I greeted her on the stairs as I walked through the gate. Immediately I could sense her sleepiness and asked if she was ready for bed. 9pm, after all, way past her normal bedtime.

She lazily answered that she wanted to help me clean up. I casually offered that she could help for 15 minutes and then would need to go to bed.

The music on for company, I set Pandora to Crosby, Still, & Nash, tiptoed myself gracefully to the kitchen, and began my work.

She followed behind me, asking what she could do. Trash on the counters. Give the dog some dinner. Easy stuff.

I busied myself for a few minutes all the while keeping an eye on her. Her pace slowing, her eyelids drooping more by the second.

“Baby, ready for bed?” I motioned to the stairs as I asked, turning my head away from the sink to catch her eyes.

She began to cry.

A tired cry, yes, but something deeper there lurked. I dropped the spatula and scrubby and rushed to her, setting myself onto the floor to cradle her in my arms.

It was a posture I don’t take much with her these days. She is my big girl, after all, she doesn’t need me like the younger ones do.

Within my embrace she wept.

I held her tightly, silently, awaiting the inevitable dump from her heart to my ears.

“I just, you do so much for us, and you work so hard on this house, and I feel bad that we don’t help you”.

My heart, broken.

Except, in that instant, hearing those words, I rejoiced. She WAS paying attention! What a great moment for me! To show her what matters to me. What matters as a mother, a wife, a housewife. . . We take care of where we live. We maintain it…

Except. I was showing her THIS mattered to me? The house? The work…?

More than… HER?

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I squeezed her into my flesh and began to feel hot tears behind my own eyes.

How could I have missed it?

How did I not see this?

SHE needs me.

She wants me present. Untethered by this world and all I feel I am called to do, and be.

First I was called to be her mother.

FIRST.

As she cried, I just thanked God for these moments. I breathed in the scent of her freshly-washed hair, it smelled like apples. I ran my fingers down her arms to once again feel her skin against mine.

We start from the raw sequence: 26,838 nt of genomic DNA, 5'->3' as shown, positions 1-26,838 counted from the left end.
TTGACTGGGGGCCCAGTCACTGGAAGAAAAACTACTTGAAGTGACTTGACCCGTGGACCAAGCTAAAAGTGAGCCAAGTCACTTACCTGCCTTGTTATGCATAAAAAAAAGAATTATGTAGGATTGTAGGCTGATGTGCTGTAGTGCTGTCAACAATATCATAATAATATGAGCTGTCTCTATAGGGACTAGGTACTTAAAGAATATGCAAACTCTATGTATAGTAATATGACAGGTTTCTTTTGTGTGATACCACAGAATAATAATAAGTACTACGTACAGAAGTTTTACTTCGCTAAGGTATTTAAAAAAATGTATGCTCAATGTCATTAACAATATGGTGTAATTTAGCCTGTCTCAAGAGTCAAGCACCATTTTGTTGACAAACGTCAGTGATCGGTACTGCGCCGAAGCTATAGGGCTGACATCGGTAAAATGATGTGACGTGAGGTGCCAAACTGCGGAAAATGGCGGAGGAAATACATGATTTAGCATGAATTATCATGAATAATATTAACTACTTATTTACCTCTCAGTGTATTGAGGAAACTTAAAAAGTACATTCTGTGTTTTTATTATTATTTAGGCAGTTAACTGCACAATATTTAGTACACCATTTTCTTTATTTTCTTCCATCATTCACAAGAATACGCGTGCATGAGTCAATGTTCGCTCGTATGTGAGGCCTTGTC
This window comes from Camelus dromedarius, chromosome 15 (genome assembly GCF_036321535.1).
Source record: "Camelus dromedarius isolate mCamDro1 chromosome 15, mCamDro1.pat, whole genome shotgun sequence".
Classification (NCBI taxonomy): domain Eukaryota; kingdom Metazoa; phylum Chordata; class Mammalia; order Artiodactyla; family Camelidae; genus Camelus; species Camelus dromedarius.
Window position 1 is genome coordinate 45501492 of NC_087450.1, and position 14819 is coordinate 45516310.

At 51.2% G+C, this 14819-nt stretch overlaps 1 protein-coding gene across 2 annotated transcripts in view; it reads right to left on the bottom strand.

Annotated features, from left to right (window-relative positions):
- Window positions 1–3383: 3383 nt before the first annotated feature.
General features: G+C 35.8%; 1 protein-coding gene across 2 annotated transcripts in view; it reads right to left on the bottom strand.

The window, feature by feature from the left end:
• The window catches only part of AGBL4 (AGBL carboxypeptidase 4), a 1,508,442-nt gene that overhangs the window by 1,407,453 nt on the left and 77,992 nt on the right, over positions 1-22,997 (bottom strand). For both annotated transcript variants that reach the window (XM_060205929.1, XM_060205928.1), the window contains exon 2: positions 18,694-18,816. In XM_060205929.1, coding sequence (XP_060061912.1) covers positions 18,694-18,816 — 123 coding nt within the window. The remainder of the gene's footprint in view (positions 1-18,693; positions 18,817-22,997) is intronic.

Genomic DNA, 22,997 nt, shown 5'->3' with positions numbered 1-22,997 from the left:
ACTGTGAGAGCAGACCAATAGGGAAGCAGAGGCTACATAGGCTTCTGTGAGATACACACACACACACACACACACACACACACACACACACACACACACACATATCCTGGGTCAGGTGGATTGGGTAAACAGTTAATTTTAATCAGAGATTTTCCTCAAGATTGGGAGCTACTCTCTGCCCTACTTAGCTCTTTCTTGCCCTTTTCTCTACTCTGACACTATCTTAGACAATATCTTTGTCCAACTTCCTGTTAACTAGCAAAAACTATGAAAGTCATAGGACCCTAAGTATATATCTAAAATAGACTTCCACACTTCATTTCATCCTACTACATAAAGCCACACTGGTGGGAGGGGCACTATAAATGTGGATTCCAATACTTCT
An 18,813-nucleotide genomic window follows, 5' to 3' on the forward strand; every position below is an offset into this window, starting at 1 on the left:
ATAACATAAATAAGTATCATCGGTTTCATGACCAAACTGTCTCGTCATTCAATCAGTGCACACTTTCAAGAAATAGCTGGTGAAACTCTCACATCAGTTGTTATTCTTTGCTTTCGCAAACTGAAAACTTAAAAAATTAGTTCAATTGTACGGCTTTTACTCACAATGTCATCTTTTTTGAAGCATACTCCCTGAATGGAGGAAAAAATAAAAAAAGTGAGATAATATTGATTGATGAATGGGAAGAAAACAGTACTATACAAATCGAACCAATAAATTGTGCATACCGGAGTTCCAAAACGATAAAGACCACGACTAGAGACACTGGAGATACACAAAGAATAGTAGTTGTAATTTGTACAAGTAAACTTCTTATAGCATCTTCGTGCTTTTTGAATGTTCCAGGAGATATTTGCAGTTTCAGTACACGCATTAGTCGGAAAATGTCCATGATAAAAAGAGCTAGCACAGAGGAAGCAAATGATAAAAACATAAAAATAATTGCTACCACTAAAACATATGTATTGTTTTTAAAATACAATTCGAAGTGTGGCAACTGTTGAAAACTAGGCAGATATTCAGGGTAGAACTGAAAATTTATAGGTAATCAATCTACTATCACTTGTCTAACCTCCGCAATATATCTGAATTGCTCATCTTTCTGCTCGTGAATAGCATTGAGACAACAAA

I realized she may be 7, but she needs me to rock her like a baby.

To give to her what I give to my youngest – all of me.

You see, I began to believe that she didn’t need me like that. She didn’t need my breast to give her nourishment like Delaney requires. She didn’t need me to walk with her to the bathroom to turn on the light, like Jemma demands.

I have been watching her grow, and change, and our relationship has moved on to a new place. Where I convinced myself if even in some small way that I could stop giving all of me to her. She doesn’t need it. She can handle less. Requires less.

I saw tonight that this isn’t true.

What a beautiful gift, but it’s a bitter pill unless I actually commit to giving her what she deserves.

She matters more than the house, but I learned tonight, with her pleasing soul, she wanted to give me what she thought I NEEDED.

She has heard me say a thousand times that it matters to have dishes out of the sink. To keep our toys picked up. To clean up after meals.

Could I have missed teaching her, showing her, saying and doing – that what matters to me IS HER! Her sisters. Their happiness, tenderness, and well-being. . .

“Okay, baby, time for bed”. I pick her up from a squat and walk us to the stairwell leading up to her bedroom and our goodnight.

“I just want to make you happy, Mama”, she whispers, her face in my neck.

I kiss her forehead, breathe her in, and lay her atop the makeshift bed on my bedroom floor.

“I am, baby. I love you”.

I hope she knows I do. And I hope I get better at SHOWING HER THAT.

And, sometimes, when she needs it, I will scoop her into my mommy arms and rock her like a baby. Like my first child. My daughter. My Layla.

The one that matters most.